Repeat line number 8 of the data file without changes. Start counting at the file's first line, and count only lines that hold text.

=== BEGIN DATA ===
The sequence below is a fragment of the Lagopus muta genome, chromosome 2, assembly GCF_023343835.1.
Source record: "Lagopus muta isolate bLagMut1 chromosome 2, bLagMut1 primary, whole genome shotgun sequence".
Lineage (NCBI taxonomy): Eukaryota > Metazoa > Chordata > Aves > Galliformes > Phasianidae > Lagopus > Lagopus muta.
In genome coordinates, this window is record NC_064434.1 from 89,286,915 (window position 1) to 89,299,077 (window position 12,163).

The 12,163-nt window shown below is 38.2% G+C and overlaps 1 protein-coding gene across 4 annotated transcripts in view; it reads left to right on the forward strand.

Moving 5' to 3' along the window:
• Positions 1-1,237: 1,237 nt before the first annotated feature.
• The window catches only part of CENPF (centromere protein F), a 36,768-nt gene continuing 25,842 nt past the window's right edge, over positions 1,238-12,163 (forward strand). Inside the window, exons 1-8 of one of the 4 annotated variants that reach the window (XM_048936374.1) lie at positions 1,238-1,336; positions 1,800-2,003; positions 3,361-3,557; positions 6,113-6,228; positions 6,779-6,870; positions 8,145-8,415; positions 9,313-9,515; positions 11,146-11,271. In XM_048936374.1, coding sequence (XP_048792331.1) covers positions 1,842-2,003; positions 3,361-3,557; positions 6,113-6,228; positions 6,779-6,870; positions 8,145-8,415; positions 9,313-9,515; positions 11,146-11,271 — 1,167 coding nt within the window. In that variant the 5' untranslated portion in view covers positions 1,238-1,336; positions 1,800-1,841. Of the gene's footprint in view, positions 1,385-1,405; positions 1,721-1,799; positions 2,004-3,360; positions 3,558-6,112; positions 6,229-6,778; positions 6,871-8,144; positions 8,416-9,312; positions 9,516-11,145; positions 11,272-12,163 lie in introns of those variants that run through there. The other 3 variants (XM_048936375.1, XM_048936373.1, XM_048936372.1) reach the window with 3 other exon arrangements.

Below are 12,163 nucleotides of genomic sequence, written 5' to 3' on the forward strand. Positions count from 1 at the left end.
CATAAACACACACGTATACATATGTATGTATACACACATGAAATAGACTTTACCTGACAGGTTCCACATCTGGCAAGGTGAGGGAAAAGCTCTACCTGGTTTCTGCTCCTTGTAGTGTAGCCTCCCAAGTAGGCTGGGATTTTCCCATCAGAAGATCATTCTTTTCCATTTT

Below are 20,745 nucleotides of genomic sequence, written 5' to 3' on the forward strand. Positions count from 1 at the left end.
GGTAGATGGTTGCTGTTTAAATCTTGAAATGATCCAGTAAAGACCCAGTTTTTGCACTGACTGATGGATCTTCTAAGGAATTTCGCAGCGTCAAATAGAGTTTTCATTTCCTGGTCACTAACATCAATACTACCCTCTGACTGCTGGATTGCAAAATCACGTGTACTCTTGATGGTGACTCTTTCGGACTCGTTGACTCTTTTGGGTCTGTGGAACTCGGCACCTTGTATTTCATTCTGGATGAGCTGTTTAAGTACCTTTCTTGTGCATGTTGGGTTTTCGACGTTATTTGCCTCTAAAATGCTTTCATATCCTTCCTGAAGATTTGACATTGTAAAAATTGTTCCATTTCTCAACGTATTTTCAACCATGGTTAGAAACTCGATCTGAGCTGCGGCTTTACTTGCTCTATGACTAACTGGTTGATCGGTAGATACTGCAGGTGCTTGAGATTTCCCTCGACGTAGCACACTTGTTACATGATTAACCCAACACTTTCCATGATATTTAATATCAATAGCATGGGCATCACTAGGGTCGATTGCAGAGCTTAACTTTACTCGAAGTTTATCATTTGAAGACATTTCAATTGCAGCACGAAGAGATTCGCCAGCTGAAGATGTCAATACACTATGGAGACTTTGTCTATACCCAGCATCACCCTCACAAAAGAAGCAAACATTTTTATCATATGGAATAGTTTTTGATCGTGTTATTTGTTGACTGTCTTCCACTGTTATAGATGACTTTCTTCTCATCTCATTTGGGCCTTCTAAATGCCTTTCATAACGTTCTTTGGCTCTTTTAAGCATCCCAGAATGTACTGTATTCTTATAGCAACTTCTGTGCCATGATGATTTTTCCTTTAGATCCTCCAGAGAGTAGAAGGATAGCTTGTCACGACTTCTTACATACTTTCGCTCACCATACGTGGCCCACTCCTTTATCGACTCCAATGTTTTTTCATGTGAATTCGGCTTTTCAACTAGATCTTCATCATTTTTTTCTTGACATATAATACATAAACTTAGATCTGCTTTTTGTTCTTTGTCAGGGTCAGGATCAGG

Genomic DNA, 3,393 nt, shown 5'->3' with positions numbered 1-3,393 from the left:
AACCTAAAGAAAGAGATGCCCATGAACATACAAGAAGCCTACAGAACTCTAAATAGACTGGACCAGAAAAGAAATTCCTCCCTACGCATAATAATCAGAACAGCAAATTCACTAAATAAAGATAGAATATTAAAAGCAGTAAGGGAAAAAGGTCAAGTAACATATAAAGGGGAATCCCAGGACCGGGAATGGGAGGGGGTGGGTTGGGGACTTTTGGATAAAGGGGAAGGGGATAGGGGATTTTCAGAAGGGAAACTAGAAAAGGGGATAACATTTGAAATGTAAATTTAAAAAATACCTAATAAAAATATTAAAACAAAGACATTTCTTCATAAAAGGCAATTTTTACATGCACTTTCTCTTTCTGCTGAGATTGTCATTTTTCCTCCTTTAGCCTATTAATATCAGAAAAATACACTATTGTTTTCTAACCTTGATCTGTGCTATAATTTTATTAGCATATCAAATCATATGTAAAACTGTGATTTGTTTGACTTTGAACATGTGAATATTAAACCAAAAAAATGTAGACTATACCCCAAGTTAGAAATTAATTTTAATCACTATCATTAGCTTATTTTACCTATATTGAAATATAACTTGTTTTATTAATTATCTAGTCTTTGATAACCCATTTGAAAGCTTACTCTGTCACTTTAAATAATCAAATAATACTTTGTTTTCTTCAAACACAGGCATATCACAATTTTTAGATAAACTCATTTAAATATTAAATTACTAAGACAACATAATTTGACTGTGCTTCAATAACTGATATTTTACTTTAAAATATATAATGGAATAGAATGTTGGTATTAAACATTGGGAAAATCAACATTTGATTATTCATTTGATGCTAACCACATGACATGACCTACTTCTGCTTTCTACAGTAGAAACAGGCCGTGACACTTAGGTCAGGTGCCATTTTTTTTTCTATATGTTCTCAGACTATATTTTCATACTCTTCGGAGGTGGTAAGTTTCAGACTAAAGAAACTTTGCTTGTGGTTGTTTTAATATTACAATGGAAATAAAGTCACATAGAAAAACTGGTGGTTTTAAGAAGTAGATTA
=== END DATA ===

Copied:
• The window catches only part of CENPF (centromere protein F), a 36,768-nt gene continuing 25,842 nt past the window's right edge, over positions 1,238-12,163 (forward strand). Inside the window, exons 1-8 of one of the 4 annotated variants that reach the window (XM_048936374.1) lie at positions 1,238-1,336; positions 1,800-2,003; positions 3,361-3,557; positions 6,113-6,228; positions 6,779-6,870; positions 8,145-8,415; positions 9,313-9,515; positions 11,146-11,271. In XM_048936374.1, coding sequence (XP_048792331.1) covers positions 1,842-2,003; positions 3,361-3,557; positions 6,113-6,228; positions 6,779-6,870; positions 8,145-8,415; positions 9,313-9,515; positions 11,146-11,271 — 1,167 coding nt within the window. In that variant the 5' untranslated portion in view covers positions 1,238-1,336; positions 1,800-1,841. Of the gene's footprint in view, positions 1,385-1,405; positions 1,721-1,799; positions 2,004-3,360; positions 3,558-6,112; positions 6,229-6,778; positions 6,871-8,144; positions 8,416-9,312; positions 9,516-11,145; positions 11,272-12,163 lie in introns of those variants that run through there. The other 3 variants (XM_048936375.1, XM_048936373.1, XM_048936372.1) reach the window with 3 other exon arrangements.